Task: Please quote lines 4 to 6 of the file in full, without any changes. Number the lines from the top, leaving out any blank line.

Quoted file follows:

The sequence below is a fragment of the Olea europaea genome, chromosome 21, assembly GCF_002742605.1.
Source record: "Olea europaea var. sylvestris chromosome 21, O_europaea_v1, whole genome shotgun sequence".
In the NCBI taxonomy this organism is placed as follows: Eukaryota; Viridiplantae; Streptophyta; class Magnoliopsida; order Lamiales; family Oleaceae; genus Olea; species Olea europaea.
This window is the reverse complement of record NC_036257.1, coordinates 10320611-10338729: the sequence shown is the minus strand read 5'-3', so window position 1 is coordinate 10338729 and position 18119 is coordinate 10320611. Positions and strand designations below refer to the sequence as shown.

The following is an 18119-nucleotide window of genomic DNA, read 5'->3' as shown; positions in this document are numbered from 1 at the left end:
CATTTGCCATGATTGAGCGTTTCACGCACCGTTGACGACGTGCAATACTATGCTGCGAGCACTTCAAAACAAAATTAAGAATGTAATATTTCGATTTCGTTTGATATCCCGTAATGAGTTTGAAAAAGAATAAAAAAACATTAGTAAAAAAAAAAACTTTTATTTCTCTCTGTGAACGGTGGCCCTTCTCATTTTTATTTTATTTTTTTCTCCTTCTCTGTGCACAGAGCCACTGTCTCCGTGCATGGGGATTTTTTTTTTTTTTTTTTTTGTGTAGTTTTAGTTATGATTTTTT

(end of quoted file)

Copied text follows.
This window is the reverse complement of record NC_036257.1, coordinates 10320611-10338729: the sequence shown is the minus strand read 5'-3', so window position 1 is coordinate 10338729 and position 18119 is coordinate 10320611. Positions and strand designations below refer to the sequence as shown.

The following is an 18119-nucleotide window of genomic DNA, read 5'->3' as shown; positions in this document are numbered from 1 at the left end:
CATTTGCCATGATTGAGCGTTTCACGCACCGTTGACGACGTGCAATACTATGCTGCGAGCACTTCAAAACAAAATTAAGAATGTAATATTTCGATTTCGTTTGATATCCCGTAATGAGTTTGAAAAAGAATAAAAAAACATTAGTAAAAAAAAAAACTTTTATTTCTCTCTGTGAACGGTGGCCCTTCTCATTTTTATTTTATTTTTTTCTCCTTCTCTGTGCACAGAGCCACTGTCTCCGTGCATGGGGATTTTTTTTTTTTTTTTTTTTGTGTAGTTTTAGTTATGATTTTTT